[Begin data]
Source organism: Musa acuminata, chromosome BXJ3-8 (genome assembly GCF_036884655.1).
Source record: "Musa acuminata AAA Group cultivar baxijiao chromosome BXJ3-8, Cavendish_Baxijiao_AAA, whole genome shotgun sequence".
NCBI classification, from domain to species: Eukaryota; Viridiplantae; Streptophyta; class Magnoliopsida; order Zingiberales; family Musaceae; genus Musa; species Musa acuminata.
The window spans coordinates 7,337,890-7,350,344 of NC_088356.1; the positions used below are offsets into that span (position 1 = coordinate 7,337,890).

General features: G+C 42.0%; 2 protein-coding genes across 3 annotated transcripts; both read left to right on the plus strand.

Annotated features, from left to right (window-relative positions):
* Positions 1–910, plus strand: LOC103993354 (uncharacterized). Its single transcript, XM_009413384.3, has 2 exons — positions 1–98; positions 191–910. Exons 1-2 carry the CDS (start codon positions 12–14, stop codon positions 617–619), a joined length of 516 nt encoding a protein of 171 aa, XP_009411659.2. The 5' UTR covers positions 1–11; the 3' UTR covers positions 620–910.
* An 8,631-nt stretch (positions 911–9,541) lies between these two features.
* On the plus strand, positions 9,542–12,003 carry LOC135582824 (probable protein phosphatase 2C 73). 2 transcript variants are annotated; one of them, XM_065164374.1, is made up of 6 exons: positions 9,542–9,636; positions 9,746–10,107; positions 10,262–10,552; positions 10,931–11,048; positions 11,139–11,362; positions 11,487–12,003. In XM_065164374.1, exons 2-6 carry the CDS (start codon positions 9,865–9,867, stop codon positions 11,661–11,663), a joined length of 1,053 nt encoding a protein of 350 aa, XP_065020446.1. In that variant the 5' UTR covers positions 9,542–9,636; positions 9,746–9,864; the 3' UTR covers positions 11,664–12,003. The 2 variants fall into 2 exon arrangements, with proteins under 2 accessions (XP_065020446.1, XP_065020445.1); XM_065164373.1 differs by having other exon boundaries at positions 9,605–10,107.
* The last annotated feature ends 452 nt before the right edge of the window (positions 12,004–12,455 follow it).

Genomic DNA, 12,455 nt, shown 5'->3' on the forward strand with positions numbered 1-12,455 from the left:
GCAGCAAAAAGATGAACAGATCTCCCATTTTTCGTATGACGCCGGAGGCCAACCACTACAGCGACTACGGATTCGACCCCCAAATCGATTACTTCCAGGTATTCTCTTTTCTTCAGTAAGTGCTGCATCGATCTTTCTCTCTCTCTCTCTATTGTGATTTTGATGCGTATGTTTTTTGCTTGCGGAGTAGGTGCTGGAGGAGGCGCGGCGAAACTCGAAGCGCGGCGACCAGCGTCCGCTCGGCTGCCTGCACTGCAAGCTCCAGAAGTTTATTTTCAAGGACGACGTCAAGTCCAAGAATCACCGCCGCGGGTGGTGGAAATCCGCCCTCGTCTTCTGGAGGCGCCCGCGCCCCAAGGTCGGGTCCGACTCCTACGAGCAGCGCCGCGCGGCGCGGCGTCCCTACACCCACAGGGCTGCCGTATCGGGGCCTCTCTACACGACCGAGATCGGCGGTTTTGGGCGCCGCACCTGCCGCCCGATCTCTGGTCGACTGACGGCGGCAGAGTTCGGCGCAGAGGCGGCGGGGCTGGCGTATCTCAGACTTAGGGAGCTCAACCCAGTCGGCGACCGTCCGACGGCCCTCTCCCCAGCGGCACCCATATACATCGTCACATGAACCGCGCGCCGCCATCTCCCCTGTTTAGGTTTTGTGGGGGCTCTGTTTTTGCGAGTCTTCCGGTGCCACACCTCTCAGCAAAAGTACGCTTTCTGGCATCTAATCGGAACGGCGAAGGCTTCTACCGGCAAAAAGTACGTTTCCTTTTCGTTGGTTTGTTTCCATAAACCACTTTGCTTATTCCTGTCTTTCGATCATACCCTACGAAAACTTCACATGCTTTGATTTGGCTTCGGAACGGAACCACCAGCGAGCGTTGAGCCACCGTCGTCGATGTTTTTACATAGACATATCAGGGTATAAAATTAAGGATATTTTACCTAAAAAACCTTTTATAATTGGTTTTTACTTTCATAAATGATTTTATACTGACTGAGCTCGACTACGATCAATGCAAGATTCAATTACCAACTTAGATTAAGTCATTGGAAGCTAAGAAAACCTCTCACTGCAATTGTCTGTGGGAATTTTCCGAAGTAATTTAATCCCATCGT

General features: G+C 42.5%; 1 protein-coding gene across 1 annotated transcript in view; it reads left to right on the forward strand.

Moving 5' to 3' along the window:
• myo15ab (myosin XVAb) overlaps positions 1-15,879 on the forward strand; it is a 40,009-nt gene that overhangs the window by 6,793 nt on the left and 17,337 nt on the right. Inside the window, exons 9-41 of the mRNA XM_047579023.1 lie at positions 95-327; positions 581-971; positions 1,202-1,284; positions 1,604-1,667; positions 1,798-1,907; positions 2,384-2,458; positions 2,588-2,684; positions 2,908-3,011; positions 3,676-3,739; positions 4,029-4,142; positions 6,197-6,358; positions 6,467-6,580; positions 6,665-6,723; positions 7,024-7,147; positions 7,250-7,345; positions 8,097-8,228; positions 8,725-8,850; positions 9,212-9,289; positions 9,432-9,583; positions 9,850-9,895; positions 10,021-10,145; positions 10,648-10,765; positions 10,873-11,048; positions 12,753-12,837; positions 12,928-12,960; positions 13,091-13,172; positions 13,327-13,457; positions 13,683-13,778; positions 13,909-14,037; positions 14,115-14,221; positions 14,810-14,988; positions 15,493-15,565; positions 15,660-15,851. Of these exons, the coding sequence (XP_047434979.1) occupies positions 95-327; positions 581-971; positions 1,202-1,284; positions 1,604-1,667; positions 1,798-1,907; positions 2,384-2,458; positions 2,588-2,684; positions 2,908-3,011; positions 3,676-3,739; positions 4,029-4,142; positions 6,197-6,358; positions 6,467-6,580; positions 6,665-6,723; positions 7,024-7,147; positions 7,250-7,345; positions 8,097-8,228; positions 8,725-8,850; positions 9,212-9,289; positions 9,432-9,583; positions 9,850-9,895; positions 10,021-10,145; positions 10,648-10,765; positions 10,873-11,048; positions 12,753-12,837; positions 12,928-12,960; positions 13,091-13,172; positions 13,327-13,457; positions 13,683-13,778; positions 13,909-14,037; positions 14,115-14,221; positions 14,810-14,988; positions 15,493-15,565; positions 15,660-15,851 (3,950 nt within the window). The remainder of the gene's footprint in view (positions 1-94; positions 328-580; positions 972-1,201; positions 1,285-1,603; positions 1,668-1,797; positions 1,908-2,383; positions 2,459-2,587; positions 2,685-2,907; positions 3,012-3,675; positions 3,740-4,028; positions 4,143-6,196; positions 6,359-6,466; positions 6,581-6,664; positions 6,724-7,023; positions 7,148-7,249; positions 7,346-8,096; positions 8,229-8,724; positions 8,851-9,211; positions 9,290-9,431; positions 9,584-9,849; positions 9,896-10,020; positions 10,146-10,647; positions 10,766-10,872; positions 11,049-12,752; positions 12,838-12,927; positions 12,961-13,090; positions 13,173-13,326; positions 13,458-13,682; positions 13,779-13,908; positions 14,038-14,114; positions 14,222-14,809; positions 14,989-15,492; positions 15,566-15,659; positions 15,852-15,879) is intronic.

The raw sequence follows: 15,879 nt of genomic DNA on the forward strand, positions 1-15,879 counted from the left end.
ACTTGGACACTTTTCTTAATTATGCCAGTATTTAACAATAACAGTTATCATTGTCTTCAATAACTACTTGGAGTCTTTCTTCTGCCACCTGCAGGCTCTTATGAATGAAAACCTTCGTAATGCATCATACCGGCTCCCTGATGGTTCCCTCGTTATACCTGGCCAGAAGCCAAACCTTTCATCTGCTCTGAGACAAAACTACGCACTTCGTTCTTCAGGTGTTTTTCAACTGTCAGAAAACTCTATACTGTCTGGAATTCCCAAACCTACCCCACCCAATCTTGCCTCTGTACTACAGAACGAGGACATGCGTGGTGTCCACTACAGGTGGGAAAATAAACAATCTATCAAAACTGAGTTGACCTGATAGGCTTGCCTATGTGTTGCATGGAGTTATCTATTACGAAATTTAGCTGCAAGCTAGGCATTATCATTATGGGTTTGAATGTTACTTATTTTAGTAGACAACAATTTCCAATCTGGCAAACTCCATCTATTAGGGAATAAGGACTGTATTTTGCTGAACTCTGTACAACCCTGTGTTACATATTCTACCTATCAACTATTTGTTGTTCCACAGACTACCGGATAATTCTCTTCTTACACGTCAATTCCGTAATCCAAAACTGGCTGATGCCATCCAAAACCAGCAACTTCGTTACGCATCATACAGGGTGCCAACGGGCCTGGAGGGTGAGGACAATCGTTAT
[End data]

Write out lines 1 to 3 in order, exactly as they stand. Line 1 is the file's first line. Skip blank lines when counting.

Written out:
Source organism: Musa acuminata, chromosome BXJ3-8 (genome assembly GCF_036884655.1).
Source record: "Musa acuminata AAA Group cultivar baxijiao chromosome BXJ3-8, Cavendish_Baxijiao_AAA, whole genome shotgun sequence".
NCBI classification, from domain to species: Eukaryota; Viridiplantae; Streptophyta; class Magnoliopsida; order Zingiberales; family Musaceae; genus Musa; species Musa acuminata.